Dianne Martinez has come a long way in her career. Recently re-elected to the Emeryville City Council, she served as mayor in 2016 and sits on the boards of East Bay Community Energy and StopWaste, which fights solid waste, food waste, and energy waste in Alameda County.
But not so long ago she was a reality TV producer in Los Angeles, filming pop star Jessica Simpson at Cancun spring break. Other big hits were the MTV dating shows Date My Mom, Dismissed, and Exposed, which used lie detectors to winnow out dating partners.
When her husband got accepted to law school at UC Berkeley in 2008, they moved to the East Bay, where she got interested in local politics. When she learned that Jennifer West was leaving her seat on the Emeryville City Council, she was inspired to run, to make sure the Council continued to have a progressive voice, a woman, and a parent of young children.
It was on the Council that she got involved in the steering committee to explore creating a community choice energy program. “I was not an energy expert but I saw the steering committee as an educational opportunity,” she recalls. Learning about the electricity business got her hooked. She joined the EBCE board when it launched.
“What got me excited was the environmental impacts it would have,” she says. “Renewable energy just passed coal for the first time in the US. Local public officials are part of that solution.”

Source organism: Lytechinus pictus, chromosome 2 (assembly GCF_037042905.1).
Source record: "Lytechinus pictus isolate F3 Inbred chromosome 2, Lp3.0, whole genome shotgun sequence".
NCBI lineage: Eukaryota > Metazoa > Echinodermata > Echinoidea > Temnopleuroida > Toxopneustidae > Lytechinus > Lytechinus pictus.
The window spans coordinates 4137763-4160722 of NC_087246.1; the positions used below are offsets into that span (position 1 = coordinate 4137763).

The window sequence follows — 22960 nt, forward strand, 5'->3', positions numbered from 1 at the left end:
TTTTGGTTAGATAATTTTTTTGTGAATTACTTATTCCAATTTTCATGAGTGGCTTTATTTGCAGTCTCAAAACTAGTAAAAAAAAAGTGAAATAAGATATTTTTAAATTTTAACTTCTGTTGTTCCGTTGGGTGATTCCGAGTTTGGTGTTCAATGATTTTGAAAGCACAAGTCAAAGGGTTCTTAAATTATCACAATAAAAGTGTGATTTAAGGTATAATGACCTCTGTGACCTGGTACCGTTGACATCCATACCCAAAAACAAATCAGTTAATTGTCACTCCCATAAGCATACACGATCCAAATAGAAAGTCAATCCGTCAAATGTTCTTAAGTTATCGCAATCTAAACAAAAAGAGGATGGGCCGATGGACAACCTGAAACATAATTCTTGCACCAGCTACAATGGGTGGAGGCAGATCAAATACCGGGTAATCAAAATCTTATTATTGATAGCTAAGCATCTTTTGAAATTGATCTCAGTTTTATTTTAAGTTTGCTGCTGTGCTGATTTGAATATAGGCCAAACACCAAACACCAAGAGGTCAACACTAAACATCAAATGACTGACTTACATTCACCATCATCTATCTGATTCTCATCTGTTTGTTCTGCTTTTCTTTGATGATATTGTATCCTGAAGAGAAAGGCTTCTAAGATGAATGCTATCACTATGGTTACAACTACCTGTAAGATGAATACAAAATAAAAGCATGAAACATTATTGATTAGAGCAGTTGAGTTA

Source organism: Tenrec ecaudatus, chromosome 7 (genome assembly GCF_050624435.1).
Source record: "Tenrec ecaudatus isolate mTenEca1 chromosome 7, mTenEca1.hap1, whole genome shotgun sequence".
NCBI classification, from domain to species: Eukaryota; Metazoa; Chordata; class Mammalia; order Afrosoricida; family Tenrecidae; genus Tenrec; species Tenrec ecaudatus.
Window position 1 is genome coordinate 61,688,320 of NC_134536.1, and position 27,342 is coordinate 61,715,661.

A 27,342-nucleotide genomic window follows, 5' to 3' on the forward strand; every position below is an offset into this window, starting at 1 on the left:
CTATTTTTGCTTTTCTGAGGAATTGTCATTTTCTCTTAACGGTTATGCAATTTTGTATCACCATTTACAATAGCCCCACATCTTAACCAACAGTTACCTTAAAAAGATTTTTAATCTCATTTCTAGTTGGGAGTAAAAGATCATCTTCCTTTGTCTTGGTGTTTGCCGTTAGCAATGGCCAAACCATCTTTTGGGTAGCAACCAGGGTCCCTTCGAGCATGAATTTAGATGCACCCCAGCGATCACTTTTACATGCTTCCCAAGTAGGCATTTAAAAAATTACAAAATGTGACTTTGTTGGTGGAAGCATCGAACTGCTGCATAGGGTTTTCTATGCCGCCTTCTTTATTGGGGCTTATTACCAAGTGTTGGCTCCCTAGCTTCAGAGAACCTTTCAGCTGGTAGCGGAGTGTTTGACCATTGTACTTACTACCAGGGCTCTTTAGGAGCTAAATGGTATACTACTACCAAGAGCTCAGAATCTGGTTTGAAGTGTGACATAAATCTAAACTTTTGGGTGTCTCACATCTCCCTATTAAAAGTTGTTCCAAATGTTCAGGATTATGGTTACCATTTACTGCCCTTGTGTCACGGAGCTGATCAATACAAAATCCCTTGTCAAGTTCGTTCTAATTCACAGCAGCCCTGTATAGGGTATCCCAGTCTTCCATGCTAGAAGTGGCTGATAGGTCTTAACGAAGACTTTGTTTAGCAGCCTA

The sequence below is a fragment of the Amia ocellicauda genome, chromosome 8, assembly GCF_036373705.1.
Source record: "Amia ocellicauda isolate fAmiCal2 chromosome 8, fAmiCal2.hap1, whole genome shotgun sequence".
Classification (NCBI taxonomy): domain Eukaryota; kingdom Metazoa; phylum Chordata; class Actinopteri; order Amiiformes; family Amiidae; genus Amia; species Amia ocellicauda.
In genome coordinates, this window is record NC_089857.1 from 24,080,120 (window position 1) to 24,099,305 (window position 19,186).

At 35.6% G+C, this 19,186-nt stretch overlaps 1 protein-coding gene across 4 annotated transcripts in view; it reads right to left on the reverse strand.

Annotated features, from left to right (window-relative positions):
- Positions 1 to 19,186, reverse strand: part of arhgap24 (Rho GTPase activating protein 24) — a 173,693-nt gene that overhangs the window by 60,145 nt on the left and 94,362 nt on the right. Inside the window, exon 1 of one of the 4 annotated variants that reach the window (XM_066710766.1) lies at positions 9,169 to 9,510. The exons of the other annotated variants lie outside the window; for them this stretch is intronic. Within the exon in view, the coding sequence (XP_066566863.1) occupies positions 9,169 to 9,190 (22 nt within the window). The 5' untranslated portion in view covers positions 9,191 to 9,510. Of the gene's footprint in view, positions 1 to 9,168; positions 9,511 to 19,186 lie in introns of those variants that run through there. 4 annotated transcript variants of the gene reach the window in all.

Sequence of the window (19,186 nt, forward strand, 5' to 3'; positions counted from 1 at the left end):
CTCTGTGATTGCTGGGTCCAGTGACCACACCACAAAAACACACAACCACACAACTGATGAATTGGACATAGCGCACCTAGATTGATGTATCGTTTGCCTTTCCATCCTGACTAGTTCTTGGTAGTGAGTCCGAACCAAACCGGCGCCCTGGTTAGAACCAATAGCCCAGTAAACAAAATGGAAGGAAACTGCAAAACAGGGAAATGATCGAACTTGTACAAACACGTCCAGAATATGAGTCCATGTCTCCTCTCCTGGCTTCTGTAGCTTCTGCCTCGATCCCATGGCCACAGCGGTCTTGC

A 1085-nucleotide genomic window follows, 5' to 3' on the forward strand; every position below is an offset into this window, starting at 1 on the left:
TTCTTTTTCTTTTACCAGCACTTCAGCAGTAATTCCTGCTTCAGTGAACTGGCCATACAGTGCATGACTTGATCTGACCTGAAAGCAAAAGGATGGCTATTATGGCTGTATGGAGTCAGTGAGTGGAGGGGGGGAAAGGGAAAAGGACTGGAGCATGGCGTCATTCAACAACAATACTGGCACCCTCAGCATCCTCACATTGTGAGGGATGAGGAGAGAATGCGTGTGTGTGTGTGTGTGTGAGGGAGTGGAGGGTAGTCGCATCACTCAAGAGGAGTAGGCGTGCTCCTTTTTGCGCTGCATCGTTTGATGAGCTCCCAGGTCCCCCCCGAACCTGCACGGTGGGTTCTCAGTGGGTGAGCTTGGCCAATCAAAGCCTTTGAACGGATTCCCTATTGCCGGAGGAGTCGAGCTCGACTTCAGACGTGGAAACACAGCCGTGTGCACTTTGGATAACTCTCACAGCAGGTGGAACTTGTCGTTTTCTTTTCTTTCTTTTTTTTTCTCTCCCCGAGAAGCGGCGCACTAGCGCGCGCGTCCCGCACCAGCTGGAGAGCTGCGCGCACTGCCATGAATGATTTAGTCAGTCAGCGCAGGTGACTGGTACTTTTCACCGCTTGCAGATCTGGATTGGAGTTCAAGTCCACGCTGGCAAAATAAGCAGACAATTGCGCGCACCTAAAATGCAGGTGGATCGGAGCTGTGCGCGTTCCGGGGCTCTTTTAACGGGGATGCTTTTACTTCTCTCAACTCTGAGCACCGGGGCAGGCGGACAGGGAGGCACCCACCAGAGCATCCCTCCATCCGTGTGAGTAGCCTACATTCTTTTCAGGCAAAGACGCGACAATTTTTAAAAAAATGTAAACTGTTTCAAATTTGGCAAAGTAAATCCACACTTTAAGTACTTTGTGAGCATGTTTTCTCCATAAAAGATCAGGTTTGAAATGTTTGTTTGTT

She has found strong support from constituents for the move to community energy. “It’s kind of a no brainer for most people. People want renewable energy.”
Voters also want local development, like rooftop solar and energy efficiency jobs, but Martinez says that requires EBCE to get on solid financial footing first.
“It’s a question of timing,” she says. “Do we make a robust plan to execute in the future when we are more established, or spread ourselves too thin in early stages? I’d like to be well rooted first, and create the capacity to move the needle when the time comes.”
“In the long term we can position ourselves financially to make big investments in Alameda County,” she says. “Then we can make local projects happen that excite the community and help them understand what EBCE does.”
She also hears complaints from residents that their bills are going up, even though EBCE has lower rates than PG&E. “There is a lot of misinformation on social media,” she says. “People say ‘I want to believe you but I don’t!’ I just tell them to look at the rate comparison chart.”
Still, she is heartened by the high level of community involvement she sees. “People are involved in a way they could never be with an investor-owned utility,” she says.
She thinks the time is right for EBCE. “This is the right time to shift focus away from investor-owned utilities, for community choice aggregators to come to the front and do the work people are asking for.”
“We’re at the very beginning of an agency that will do so much good.”